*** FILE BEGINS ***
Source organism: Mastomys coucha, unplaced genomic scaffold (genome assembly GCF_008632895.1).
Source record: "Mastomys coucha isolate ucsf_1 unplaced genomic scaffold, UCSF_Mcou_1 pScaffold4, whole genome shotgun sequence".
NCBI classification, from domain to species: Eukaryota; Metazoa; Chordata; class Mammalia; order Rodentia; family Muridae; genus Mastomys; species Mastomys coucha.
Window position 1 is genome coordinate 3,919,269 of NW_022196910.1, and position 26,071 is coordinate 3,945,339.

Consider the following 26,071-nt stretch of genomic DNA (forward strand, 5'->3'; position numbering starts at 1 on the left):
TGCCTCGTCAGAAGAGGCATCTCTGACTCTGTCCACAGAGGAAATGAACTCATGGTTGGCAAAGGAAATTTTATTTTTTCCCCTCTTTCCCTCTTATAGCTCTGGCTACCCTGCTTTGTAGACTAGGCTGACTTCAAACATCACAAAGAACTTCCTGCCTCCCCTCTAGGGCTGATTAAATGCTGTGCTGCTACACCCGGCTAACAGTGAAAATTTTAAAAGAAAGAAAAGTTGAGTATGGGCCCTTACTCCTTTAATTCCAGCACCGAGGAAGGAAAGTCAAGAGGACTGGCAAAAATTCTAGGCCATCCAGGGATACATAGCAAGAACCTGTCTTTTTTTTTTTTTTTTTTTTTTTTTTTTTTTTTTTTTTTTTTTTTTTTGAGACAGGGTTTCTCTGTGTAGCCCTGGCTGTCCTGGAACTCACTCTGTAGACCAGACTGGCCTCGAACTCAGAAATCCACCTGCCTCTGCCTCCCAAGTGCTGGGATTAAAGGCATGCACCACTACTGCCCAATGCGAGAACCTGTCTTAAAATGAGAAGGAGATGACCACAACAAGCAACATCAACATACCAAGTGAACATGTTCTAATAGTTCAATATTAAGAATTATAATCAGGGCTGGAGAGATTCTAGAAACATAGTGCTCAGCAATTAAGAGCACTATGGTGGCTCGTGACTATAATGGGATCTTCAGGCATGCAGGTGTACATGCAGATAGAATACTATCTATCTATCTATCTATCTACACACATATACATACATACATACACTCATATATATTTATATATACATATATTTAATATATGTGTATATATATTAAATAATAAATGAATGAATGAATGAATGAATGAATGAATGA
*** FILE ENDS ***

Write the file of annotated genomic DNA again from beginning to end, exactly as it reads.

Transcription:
Source organism: Mastomys coucha, unplaced genomic scaffold (genome assembly GCF_008632895.1).
Source record: "Mastomys coucha isolate ucsf_1 unplaced genomic scaffold, UCSF_Mcou_1 pScaffold4, whole genome shotgun sequence".
NCBI classification, from domain to species: Eukaryota; Metazoa; Chordata; class Mammalia; order Rodentia; family Muridae; genus Mastomys; species Mastomys coucha.
Window position 1 is genome coordinate 3,919,269 of NW_022196910.1, and position 26,071 is coordinate 3,945,339.

Consider the following 26,071-nt stretch of genomic DNA (forward strand, 5'->3'; position numbering starts at 1 on the left):
TGCCTCGTCAGAAGAGGCATCTCTGACTCTGTCCACAGAGGAAATGAACTCATGGTTGGCAAAGGAAATTTTATTTTTTCCCCTCTTTCCCTCTTATAGCTCTGGCTACCCTGCTTTGTAGACTAGGCTGACTTCAAACATCACAAAGAACTTCCTGCCTCCCCTCTAGGGCTGATTAAATGCTGTGCTGCTACACCCGGCTAACAGTGAAAATTTTAAAAGAAAGAAAAGTTGAGTATGGGCCCTTACTCCTTTAATTCCAGCACCGAGGAAGGAAAGTCAAGAGGACTGGCAAAAATTCTAGGCCATCCAGGGATACATAGCAAGAACCTGTCTTTTTTTTTTTTTTTTTTTTTTTTTTTTTTTTTTTTTTTTTTTTTTTTGAGACAGGGTTTCTCTGTGTAGCCCTGGCTGTCCTGGAACTCACTCTGTAGACCAGACTGGCCTCGAACTCAGAAATCCACCTGCCTCTGCCTCCCAAGTGCTGGGATTAAAGGCATGCACCACTACTGCCCAATGCGAGAACCTGTCTTAAAATGAGAAGGAGATGACCACAACAAGCAACATCAACATACCAAGTGAACATGTTCTAATAGTTCAATATTAAGAATTATAATCAGGGCTGGAGAGATTCTAGAAACATAGTGCTCAGCAATTAAGAGCACTATGGTGGCTCGTGACTATAATGGGATCTTCAGGCATGCAGGTGTACATGCAGATAGAATACTATCTATCTATCTATCTATCTACACACATATACATACATACATACACTCATATATATTTATATATACATATATTTAATATATGTGTATATATATTAAATAATAAATGAATGAATGAATGAATGAATGAATGAATGA